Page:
Participants (≥65 yrs) with falls were recruited from Falls Prevention Programs (FPPs) and a Memory Clinic (MC). CI was assessed using the Montreal Cognitive Assessment at FPPs. VI was assessed at an MC and FFPs using the Head Impulse- (video + bedside), Headshake-, Dix-Hallpike test, and test of sensory interaction in balance. Questionnaires included Dizziness Handicap Inventory (DHI) and Activities-specific Balance Confidence Scale (ABC).
Of 41 participants (29 FPPs, 12 MC); mean age was 80.1 ± 7.1 years, and 58.5% were female. Overall, 82.9% had VI. At FPPs, 76.0% had CI, and 72.3% had CI + VI. Bilateral vestibular hypofunction (BVH) was more common than unilateral vestibular hypofunction (UVH) (70.6% vs. 29.4%); p = 0.016. Dizziness Handicap (DHI) was not different between those with a VI (23.5 ± 23.9) versus without VI [PVI + no impairment] (10.0 ± 15.4); p = 0.160. Balance confidence (ABC) was lowest in VI but not significantly different between those with a VI (63.4 ± 27.3) versus without VI [PVI + no impairment] (85.0 ± 16.5); p = 0.053.
VI and CI are prevalent in seniors experiencing falls. For seniors with history of falls, both cognitive and vestibular functions should be considered in the assessment and subsequent treatment. Screening enables earlier detection, targeted interventions, and prevention, reducing the clinical and financial impact.
This paper presents the results of the work of the new field initiative launched by the British Museum at the Darband-i Rania pass in the Kurdistan Region of Iraq. The pass is located at the northeastern corner of Lake Dokan, where, though now subsumed into the lake, the Lower Zab flows from the Peshdar into the Rania Plain. It is a strategic location on a major route from Mesopotamia into Iran, and control of both the road and the river must always have been important. The aim of the work, which commenced in autumn of 2016, is to explore a cluster of sites that commanded the pass, with a particular focus on the first millennium b.c. Excavation is being carried out principally at two sites: Qalatga Darband, a large fortified site at the western end of the pass, and Usu Aska, a fort inside the pass itself. The occupations of these two sites are predominantly Parthian and Assyrian respectively. Smaller operations have also been carried out at Murad Rasu, a multi-period site situated on a headland across the waters on the southern shore of Lake Dokan. The results have included the discovery at Qalatga Darband of a monumental complex built of stone and roofed with terracotta roof tiles containing the smashed remains of Hellenistic statuary. Other features indicative of Hellenistic material culture are Mediterranean-type oil-presses and Corinthian column bases and capitals. At Usu Aska remains are being uncovered of an Assyrian fortification of massive proportions.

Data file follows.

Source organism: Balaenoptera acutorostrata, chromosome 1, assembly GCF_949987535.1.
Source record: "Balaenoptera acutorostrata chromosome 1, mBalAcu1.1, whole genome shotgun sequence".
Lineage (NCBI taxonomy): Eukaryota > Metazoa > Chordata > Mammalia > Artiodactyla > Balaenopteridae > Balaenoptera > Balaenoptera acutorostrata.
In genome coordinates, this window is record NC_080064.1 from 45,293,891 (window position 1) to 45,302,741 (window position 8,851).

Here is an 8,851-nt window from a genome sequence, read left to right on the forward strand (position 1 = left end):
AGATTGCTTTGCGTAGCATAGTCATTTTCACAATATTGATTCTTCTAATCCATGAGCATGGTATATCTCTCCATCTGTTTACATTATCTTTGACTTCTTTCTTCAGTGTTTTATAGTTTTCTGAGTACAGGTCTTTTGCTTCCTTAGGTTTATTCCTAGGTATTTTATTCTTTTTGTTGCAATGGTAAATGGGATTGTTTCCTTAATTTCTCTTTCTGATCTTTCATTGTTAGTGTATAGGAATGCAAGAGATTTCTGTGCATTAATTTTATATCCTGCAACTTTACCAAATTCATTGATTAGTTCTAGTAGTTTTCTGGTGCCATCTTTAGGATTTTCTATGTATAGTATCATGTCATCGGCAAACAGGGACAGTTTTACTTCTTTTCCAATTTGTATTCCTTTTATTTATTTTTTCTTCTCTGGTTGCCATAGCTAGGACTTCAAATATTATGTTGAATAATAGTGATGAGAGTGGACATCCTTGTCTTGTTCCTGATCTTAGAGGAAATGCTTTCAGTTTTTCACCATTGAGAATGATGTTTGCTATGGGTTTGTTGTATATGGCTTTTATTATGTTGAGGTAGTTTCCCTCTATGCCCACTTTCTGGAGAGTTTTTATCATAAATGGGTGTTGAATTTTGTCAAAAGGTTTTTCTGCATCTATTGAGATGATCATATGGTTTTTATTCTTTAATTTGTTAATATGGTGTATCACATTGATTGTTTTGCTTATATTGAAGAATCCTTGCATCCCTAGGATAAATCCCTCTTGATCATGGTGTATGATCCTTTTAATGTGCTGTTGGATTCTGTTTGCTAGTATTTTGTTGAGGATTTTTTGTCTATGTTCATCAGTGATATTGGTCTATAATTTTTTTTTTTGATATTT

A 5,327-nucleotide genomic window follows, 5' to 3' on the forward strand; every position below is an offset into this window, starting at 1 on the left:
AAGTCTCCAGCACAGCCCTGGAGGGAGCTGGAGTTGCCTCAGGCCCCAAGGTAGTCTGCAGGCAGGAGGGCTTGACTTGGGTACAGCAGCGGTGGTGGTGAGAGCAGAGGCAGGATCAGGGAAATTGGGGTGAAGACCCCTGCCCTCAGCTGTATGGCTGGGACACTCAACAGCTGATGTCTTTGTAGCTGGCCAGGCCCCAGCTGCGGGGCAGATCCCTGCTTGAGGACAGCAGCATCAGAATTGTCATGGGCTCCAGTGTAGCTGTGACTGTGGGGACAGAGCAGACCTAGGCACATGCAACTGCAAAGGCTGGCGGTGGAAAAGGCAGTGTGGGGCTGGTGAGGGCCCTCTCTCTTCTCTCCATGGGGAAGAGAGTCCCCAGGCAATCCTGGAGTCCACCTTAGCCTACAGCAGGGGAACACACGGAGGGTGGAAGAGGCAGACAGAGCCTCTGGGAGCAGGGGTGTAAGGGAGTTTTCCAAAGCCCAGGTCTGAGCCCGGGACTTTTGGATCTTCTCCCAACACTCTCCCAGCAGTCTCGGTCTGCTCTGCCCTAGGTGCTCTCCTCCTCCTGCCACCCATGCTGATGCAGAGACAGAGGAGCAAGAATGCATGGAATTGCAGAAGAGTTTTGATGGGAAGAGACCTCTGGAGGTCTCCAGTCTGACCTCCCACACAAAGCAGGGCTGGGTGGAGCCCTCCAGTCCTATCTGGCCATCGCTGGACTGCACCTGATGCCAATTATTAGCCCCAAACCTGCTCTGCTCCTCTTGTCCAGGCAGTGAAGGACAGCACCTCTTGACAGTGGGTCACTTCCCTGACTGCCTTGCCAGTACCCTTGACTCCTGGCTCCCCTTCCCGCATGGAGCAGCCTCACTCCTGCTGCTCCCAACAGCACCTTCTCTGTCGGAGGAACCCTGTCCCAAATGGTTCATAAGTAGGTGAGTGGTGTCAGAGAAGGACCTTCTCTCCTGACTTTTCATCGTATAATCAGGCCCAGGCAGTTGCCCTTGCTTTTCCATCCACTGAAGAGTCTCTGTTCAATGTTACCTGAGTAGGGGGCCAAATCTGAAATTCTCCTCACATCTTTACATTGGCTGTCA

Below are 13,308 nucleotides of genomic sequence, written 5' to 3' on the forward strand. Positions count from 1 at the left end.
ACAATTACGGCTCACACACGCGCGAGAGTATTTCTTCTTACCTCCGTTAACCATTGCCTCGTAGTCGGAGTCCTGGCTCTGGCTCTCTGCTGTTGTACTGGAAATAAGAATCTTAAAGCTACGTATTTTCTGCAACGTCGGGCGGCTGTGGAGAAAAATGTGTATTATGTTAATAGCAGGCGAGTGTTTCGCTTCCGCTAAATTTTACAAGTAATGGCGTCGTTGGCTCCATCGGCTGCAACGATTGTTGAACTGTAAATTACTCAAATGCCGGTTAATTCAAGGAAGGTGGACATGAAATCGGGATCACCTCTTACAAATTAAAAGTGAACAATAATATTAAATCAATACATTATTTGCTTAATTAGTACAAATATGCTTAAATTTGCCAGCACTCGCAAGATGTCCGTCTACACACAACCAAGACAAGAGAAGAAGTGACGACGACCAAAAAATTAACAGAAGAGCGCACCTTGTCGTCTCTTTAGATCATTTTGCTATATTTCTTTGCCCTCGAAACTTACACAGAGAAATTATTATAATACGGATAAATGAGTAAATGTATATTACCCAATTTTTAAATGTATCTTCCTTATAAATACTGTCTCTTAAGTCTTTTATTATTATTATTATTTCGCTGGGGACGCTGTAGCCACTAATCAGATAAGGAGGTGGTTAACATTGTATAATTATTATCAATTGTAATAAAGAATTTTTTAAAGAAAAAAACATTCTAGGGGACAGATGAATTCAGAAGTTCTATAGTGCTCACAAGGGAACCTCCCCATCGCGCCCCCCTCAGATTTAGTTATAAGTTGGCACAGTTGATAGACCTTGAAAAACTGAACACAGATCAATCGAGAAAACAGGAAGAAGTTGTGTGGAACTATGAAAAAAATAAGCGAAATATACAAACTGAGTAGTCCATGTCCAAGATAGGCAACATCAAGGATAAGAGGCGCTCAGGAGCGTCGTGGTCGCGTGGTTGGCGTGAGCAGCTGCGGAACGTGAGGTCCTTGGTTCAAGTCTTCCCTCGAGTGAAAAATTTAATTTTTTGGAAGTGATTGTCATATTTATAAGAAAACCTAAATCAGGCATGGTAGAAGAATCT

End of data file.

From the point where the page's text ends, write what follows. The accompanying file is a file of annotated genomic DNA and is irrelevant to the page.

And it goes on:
Vestibular impairment (VI) and cognitive impairment (CI) are risk factors for senior falls. We tested the feasibility of a self-directed 12-week vestibular rehabilitation (VR) program in Memory Clinic patients (65 years+) with a fall, CI and VI. We assessed recruitment, exercise adherence and ability to complete questionnaires/assessments. Twelve patients with CI and falls were screened and 8/12 (75% – prevalence) had VI. All patients completed the screening tests/questionnaires (100% – completeness); 7/8 patients were recruited (87.5% – recruitment); 1/7 (85.7% – attrition) patient attended follow-up. VI is prevalent in patients with CI experiencing falls but traditional VR is not feasible, so a novel delivery of VR must be explored.
Ongoing challenges in maintaining optimum manual cleaning and disinfection of hospital rooms have created increased interest in “no-touch” decontamination technologies including the use of ultraviolet light (UV). Trials have shown that some UV devices can decrease surface contamination and reduce healthcare-associated infections. Despite substantial marketing of these devices for use in healthcare settings, few data are available regarding the doses of UV-C necessary to yield desired reductions in healthcare pathogens and the ability of mobile devices to deliver adequate doses to various surfaces in patient rooms. This review summarizes the physical aspects of UV that affect the doses delivered to surfaces, the UV-C doses needed to yield 3 log10 reductions of several important healthcare-associated pathogens, the doses of UV-C that can be achieved in various locations in patient rooms using mobile UV-C devices, and methods for measuring UV doses delivered to surfaces.